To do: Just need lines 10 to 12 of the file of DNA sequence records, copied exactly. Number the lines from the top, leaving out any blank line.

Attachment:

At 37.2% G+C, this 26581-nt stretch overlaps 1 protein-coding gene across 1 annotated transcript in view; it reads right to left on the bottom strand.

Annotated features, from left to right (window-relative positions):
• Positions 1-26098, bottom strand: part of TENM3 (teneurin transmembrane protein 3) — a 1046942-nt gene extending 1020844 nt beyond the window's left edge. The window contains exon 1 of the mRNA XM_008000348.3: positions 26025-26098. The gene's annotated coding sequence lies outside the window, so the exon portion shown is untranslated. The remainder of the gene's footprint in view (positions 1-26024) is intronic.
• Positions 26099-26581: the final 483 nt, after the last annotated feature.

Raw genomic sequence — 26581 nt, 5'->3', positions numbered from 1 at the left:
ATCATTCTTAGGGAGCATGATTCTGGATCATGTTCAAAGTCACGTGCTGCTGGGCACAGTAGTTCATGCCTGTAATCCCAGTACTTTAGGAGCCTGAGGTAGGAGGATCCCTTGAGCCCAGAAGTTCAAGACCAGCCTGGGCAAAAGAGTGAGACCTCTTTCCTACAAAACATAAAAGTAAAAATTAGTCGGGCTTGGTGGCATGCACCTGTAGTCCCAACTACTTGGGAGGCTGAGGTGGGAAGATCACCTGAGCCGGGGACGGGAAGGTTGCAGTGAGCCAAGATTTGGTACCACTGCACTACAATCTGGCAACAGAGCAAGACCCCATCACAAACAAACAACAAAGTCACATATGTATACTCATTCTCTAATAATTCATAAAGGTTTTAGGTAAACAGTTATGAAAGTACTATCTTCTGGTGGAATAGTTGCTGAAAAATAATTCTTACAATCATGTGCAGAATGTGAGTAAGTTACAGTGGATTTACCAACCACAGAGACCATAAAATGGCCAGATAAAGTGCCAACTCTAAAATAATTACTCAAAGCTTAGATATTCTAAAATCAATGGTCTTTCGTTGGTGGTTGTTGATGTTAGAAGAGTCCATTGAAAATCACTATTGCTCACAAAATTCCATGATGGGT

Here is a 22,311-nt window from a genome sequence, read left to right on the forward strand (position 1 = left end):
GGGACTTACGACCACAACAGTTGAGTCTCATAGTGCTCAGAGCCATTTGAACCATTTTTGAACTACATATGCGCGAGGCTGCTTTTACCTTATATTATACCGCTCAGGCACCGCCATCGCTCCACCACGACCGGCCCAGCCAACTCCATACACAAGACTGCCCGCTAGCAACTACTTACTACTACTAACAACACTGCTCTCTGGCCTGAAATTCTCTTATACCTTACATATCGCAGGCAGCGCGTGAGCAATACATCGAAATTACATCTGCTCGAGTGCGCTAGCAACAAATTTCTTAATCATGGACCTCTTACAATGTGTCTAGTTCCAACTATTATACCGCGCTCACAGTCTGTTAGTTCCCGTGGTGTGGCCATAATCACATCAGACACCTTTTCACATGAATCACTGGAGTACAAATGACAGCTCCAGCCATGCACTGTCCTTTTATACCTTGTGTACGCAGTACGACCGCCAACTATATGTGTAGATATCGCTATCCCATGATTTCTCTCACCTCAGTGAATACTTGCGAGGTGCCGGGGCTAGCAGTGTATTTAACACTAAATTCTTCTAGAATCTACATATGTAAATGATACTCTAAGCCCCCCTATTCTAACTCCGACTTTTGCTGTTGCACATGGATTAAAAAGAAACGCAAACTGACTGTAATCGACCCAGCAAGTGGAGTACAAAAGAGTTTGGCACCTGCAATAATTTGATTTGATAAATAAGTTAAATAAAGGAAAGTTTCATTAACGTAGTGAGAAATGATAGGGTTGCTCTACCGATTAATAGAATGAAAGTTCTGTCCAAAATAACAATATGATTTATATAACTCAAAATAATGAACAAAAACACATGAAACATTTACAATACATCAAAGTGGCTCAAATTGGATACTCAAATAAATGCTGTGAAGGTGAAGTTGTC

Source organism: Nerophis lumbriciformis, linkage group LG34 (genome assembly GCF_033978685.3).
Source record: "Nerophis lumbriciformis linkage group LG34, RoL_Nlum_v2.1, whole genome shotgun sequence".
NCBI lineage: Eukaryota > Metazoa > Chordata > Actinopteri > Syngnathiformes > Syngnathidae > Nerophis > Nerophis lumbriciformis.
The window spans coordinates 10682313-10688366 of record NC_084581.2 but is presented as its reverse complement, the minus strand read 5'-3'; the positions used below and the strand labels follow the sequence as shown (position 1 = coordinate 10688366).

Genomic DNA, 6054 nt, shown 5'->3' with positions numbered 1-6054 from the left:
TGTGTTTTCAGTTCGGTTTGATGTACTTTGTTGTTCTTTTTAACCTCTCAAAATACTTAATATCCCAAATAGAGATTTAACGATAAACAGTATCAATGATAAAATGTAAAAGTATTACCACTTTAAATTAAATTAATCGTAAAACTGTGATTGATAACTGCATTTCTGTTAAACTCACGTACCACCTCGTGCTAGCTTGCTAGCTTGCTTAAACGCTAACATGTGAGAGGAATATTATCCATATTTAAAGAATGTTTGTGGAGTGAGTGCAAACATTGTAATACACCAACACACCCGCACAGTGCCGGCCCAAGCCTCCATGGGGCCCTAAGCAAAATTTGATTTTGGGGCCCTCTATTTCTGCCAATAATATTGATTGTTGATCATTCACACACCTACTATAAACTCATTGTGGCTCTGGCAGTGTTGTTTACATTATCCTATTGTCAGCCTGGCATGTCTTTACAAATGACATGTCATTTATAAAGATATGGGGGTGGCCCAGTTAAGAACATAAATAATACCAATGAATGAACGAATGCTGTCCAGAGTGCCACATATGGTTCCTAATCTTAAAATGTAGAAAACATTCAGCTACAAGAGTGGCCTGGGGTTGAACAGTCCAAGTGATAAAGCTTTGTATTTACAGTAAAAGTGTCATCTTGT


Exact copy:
Source record: "Nerophis lumbriciformis linkage group LG34, RoL_Nlum_v2.1, whole genome shotgun sequence".
NCBI lineage: Eukaryota > Metazoa > Chordata > Actinopteri > Syngnathiformes > Syngnathidae > Nerophis > Nerophis lumbriciformis.
The window spans coordinates 10682313-10688366 of record NC_084581.2 but is presented as its reverse complement, the minus strand read 5'-3'; the positions used below and the strand labels follow the sequence as shown (position 1 = coordinate 10688366).